Nationals sign Dan Haren to one-year, $13 million contract

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Dan Haren has agreed to a one-year, $13 million contract with the Nationals, according to Ken Rosenthal of FOXSports.com.

Last month the Angels nearly traded Haren to the Cubs for Carlos Marmol and then, when that fell through, declined his $15.5 million option and paid him a $3.5 million buyout. In other words, Haren will actually end up being paid more than that $15.5 million option for 2013 because he’ll get the $3.5 million buyout and the $13 million from Washington.

Haren has long been one of MLB’s most underrated pitchers, posting a 3.48 ERA with fantastic strikeout-to-walk ratios from 2005-2011 and topping 200 innings every season. Back and hip problems in 2012 limited him to 177 innings and a 4.33 ERA that’s the worst of his career, but if healthy Haren could be a major bargain and the one-year deal lessens the Nationals’ risk.

Nationals general manager Mike Rizzo has made his intention to sign a veteran starting pitcher clear, which is why some people were surprised that Rizzo declined to make a qualifying offer to departing free agent Edwin Jackson. They would have been in line for a draft pick as compensation if Jackson signed elsewhere and if Jackson chose to accept the qualifying offer the Nationals would have been on the hook for a one-year, $13.5 million deal. Or basically the same contract they ended up giving Haren.

Washington’s rotation is now Stephen Strasburg, Gio Gonzalez, Jordan Zimmermann, Dan Haren, and Ross Detwiler. On the heels of acquiring Denard Span as the new center fielder/leadoff man Rizzo has had quite a productive past week or so.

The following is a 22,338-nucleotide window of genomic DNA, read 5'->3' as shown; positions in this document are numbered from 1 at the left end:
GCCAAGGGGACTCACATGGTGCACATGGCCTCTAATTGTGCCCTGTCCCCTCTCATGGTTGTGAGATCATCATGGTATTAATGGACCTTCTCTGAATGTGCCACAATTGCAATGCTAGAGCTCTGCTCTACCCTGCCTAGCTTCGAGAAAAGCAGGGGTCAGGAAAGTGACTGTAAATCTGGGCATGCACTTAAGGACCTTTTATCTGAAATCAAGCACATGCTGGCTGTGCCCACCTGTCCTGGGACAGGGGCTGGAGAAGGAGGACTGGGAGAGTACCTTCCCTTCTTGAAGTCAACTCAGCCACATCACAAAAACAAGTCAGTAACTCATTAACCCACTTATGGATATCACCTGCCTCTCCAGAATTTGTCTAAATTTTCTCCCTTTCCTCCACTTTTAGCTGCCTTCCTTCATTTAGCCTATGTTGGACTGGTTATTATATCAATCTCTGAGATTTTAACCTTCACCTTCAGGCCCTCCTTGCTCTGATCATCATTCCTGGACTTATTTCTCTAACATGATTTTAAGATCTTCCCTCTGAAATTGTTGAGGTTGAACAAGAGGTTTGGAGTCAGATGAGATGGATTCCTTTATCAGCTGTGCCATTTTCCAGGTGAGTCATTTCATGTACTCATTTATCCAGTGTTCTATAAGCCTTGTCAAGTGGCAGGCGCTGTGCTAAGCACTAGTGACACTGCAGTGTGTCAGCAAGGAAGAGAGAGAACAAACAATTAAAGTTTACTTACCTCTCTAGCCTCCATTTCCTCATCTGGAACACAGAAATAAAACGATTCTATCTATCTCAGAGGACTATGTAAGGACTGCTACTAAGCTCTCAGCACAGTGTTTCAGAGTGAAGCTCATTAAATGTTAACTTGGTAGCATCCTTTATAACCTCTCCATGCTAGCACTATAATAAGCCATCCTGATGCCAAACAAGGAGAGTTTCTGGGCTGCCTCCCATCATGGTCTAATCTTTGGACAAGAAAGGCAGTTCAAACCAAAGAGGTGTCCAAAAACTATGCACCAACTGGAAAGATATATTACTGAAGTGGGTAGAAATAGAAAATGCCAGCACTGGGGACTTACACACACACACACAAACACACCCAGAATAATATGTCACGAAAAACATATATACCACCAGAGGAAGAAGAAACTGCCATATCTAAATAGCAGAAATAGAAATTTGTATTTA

Odubel Herrera went 0-for-5 with five strikeouts today

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Did you have a bad day? It’s OK. We all do sometimes. It’s just part of life. Even ballplayers have bad days. Even the good ones.

Odubel Herrera is a good one. He’s only 25, but he’s already got two seasons of above average hitting under his belt. Dude gets on base. He could be a regular for tons of teams, so there’s no shame at all in him having a bad day. And boy howdy did he have a bad day today. He went 0-for-5 with five strikeouts in the Phillies extra innings win against the Rockies.

“I feel that I am making good swings but I’m just missing the pitches,” Herrera said.

Well, that is how strikeouts work.

Four strikeouts in a game is known as a Golden Sombrero. Players don’t strike out five times in a game very often so they don’t have an agreed upon name, but I’ve seen it referred to as the “platinum sombrero,” which seems pretty solid for such a feat. Six is a titanium sombrero or a double platinum sombrero, though there are references to it as a “Horn,” for Sam Horn, who deserves something to be named in his honor. Horn is like Moe Greene — a great man, a man of vision and guts — yet there isn’t even a plaque, or a signpost or a statue of him!

But I digress.

The last time a Phillies player did it was when Pat Burrell K’d five times in September 2008. The Phillies won the World Series that year, of course, so maybe this is an omen. [looks at standings] Or maybe not.

Anyway, get a good night’s sleep tonight, Odubel. Shake it off. Tomorrow is another day.

Rachel Robinson to receive O’Neil Award from the Hall of Fame

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NEW YORK (AP) Rachel Robinson will receive the Buck O’Neil Lifetime Achievement Award from baseball’s Hall of Fame on July 29, the day before this year’s induction ceremony.

She’s the wife of late Hall of Famer Jackie Robinson, who broke the major league color barrier in 1947. Rachel Robinson created the Jackie Robinson Foundation in 1973, a year after he husband’s death. Rachel Robinson, who turns 95 in July 19, headed the foundation’s board until 1996.

The O’Neil award was established in 2007 to honor individuals who broaden the game’s appeal and whose character is comparable to that of O’Neil. He played in the Negro Leagues, was a scout for major league baseball teams and helped establish the Negro Leagues Baseball Museum in Kansas City, Missouri.

The award was given to O’Neil in 2008, Roland Hemond in 2011 and Joe Garagiola in 2014.